Community efforts to restore the bushfire-ravaged Namadgi National Park are set to ramp up later this month, as much of the area remains closed to the public.
The Orroral Valley fire burnt out nearly 80 per cent of Namadgi over the 2019-20 bushfire season, after being set off by a MRH-90 Taipan helicopter attempting to clear a landing ground.
This week, Landcare ACT received a $20,000 grant to help rehabilitate wildlife habitats in Namadgi. The new grant comes from the partnership of wildlife rescue organisation WIRES and Landcare Australia, who awarded nearly $1.2 million to 64 groups across Australia for post-bushfire recovery efforts.
The Canberra grant will facilitate community members through the Southern ACT Catchment group to assist in erosion and weed control, as well as the revegetation of fire-affected areas.
“I think there are some really good people working on the restoration, so I think [Namadgi] has a good chance considering there’s a strong community and government partnership,” Landcare ACT CEO Karissa Preuss said.
“It’s a short term response that will provide some assistance to our broader bushfire recovery program at Landcare ACT that we’re working on.”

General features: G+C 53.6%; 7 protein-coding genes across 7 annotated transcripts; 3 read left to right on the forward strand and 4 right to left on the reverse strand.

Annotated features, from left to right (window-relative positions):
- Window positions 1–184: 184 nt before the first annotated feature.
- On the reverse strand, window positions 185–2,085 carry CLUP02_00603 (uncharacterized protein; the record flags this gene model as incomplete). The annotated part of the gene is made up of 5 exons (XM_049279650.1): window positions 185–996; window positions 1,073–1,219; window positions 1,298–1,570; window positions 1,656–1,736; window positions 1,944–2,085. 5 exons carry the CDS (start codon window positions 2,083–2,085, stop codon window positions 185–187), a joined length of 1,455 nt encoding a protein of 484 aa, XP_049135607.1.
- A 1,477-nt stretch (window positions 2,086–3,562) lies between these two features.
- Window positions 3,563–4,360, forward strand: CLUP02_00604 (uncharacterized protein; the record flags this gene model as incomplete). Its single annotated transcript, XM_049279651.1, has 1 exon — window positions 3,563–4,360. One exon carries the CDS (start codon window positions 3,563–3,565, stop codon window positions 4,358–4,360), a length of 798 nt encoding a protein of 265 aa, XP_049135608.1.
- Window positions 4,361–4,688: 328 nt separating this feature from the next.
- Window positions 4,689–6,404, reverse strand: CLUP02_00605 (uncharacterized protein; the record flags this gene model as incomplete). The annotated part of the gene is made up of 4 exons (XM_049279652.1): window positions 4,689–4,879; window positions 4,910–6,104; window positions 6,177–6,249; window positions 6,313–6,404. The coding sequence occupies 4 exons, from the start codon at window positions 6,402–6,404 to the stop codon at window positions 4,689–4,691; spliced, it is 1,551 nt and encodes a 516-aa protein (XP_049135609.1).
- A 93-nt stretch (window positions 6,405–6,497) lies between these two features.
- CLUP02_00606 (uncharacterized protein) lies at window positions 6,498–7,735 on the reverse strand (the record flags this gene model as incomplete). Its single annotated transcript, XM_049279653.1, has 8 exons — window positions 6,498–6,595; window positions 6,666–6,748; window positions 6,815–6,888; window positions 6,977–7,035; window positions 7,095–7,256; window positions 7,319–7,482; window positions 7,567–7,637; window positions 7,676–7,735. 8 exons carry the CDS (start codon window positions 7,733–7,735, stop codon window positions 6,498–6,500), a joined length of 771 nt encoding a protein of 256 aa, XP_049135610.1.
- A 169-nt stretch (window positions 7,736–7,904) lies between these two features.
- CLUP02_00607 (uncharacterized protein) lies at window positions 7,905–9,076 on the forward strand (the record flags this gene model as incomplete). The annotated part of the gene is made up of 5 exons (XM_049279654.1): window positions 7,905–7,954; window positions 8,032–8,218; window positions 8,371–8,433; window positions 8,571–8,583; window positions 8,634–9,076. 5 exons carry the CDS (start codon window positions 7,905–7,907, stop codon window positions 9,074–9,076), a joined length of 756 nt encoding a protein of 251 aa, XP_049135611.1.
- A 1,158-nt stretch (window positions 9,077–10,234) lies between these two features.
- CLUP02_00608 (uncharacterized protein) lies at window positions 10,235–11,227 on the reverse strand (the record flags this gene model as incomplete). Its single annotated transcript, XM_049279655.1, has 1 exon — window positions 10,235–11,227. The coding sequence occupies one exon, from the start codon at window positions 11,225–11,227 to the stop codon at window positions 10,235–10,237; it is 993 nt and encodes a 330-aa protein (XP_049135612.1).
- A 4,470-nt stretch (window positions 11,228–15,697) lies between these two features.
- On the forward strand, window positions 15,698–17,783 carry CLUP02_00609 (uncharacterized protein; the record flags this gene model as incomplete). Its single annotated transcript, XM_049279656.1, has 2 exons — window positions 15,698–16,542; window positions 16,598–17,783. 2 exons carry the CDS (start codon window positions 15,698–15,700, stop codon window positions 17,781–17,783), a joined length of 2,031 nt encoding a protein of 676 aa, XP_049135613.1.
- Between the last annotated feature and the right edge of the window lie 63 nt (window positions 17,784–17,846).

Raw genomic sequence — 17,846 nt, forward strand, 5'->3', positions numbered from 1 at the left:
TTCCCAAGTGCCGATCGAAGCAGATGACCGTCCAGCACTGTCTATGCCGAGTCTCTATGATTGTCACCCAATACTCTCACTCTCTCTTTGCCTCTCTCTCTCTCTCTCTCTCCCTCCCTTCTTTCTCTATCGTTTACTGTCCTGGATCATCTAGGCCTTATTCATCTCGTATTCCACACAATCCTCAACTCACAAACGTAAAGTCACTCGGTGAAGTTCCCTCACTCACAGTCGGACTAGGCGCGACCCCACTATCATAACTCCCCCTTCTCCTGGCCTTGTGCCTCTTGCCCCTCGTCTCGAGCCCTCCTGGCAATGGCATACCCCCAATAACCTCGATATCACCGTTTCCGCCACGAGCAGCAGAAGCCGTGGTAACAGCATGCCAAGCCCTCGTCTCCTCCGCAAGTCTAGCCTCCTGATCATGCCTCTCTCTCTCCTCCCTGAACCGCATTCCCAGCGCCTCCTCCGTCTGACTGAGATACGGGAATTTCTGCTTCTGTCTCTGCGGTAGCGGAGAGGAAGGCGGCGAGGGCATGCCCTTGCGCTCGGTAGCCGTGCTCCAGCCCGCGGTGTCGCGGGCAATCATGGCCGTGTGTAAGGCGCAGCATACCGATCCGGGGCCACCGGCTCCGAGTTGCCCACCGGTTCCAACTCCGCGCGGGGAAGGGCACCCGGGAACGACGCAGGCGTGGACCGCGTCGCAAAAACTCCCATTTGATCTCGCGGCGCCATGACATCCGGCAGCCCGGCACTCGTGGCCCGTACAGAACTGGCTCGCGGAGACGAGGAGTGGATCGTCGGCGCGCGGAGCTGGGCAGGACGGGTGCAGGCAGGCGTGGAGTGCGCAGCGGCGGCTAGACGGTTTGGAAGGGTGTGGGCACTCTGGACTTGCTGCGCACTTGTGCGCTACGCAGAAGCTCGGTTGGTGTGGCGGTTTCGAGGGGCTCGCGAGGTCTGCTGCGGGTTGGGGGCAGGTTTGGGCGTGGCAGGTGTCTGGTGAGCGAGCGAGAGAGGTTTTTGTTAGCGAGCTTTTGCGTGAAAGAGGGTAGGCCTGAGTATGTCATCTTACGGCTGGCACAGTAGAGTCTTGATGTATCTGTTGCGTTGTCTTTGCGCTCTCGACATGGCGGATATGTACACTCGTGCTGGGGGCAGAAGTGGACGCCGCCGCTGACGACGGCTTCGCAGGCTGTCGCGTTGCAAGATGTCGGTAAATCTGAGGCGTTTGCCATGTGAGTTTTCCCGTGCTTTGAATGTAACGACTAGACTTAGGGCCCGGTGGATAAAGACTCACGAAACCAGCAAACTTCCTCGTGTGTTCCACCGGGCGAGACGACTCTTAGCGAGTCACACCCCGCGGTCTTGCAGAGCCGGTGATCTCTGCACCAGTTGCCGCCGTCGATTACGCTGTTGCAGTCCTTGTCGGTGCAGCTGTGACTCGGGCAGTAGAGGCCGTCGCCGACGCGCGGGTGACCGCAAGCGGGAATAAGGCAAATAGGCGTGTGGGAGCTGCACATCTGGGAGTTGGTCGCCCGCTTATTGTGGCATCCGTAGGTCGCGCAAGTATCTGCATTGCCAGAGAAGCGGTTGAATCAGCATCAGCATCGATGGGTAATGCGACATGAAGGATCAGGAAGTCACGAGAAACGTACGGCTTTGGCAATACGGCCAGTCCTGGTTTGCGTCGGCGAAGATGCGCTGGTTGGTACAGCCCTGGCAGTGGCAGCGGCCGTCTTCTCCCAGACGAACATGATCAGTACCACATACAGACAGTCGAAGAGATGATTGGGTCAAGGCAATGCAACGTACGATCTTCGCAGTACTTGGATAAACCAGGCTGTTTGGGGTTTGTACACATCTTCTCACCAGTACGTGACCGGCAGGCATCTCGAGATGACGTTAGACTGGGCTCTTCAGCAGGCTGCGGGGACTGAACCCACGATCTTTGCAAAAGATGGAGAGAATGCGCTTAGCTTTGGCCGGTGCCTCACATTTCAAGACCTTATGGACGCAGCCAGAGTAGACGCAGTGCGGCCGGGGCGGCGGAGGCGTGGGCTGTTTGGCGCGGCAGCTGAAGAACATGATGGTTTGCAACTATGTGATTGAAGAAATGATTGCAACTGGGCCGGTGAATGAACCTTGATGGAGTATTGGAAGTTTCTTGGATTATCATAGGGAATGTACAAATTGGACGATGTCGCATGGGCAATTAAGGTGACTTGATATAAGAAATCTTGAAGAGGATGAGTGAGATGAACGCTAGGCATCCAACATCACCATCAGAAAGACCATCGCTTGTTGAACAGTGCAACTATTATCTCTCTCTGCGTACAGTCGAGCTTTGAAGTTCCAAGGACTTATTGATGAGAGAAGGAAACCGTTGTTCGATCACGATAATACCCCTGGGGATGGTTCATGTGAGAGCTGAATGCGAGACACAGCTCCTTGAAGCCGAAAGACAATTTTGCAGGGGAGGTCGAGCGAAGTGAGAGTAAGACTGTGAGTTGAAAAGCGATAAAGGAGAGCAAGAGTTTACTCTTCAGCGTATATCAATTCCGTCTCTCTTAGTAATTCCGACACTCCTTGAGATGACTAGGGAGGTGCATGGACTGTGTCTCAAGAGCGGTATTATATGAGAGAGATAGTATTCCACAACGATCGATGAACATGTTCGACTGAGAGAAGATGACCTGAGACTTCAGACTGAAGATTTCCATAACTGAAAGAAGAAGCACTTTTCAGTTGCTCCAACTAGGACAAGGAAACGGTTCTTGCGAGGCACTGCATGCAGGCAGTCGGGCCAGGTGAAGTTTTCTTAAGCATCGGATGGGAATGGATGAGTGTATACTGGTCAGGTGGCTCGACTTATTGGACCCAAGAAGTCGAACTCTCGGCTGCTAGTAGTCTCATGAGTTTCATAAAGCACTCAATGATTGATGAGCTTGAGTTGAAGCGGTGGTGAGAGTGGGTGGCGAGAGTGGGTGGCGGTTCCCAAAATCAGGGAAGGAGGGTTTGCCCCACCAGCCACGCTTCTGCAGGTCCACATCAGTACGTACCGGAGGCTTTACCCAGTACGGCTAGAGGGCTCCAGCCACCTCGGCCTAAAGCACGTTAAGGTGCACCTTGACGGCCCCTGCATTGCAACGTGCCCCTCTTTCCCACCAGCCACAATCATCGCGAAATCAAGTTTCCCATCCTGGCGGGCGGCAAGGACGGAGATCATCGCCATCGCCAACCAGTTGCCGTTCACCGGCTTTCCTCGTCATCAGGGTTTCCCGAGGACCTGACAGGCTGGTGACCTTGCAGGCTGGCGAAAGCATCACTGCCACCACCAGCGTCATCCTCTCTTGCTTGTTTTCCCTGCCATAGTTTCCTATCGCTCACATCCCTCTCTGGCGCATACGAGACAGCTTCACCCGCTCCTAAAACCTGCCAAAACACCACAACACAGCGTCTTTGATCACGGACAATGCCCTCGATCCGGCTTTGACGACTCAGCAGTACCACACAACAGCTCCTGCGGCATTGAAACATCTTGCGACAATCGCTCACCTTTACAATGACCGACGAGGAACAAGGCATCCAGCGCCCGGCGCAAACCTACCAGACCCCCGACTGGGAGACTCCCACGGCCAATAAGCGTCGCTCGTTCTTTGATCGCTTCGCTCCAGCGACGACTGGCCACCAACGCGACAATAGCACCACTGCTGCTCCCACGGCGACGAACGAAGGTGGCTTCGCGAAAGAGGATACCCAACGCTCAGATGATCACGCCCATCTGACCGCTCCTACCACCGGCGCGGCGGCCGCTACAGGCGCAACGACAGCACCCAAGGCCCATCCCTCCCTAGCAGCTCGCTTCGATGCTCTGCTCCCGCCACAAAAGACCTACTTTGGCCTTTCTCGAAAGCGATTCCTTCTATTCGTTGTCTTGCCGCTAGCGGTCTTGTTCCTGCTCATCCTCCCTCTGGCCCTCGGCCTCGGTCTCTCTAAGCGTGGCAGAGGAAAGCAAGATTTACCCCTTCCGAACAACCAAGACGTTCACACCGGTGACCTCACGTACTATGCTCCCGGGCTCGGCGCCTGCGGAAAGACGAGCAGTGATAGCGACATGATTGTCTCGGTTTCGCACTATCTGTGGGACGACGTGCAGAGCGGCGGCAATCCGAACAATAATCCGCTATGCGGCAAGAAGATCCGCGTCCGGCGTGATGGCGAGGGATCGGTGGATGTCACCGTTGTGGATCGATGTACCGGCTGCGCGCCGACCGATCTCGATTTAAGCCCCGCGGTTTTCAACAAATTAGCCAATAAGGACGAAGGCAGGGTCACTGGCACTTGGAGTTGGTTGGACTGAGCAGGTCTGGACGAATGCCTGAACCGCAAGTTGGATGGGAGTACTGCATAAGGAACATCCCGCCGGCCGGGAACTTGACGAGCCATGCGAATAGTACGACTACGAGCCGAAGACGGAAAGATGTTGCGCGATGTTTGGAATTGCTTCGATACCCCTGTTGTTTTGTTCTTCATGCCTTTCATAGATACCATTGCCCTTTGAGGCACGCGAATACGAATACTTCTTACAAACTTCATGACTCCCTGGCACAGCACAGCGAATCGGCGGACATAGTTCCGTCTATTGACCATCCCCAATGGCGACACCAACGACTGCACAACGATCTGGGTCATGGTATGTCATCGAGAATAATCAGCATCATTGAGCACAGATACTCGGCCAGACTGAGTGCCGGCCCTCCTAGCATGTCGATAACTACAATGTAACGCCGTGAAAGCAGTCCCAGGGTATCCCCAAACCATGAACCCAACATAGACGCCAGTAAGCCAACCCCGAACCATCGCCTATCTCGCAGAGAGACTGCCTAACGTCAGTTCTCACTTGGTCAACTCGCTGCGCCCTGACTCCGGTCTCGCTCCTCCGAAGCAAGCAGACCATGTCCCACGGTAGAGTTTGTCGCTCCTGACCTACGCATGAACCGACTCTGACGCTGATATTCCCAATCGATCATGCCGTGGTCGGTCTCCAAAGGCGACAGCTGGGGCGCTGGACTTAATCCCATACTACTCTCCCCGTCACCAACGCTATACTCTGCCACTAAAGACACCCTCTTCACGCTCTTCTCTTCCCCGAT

Landcare Australia CEO Dr Shane Norrish said the quality of the applications were “so great” that WIRES provided funding to more applicants than originally planned.
Ms Preuss said over 900 community members had already registered to help volunteer in the effort. She said although the COVID-19 pandemic had effectively halted on-ground bushfire regeneration efforts, it had given the organisation more time to plan the recovery.
“I think the challenge has been not actually being able to get into the park, and that’s a result of the bushfires and the pandemic,” she said.
“Now the COVID restrictions are being eased, we’re now at a point to actually get in and start work, obviously respecting social distancing.”
Landcare ACT has also lodged long-term funding grant applications for bushfire-regeneration work aimed at protecting the vulnerable Canberra Grasslands and Alpine Bog and Fens ecological communities.
Namadgi has struggled to receive federal funding for its restoration, as it was deemed “not eligible” under the Commonwealth’s current Disaster Recovery Funding Arrangements.
Chief Minister Andrew Barr has previously called for an overhaul of the Commonwealth scheme, describing it as “cumbersome and challenging to implement in these particular circumstances”.
The ACT government is also seeking federal compensation in relation to the army helicopter which started the Orroral Valley blaze. Ms Pruess did not wish to comment on the topic of Commonwealth funding.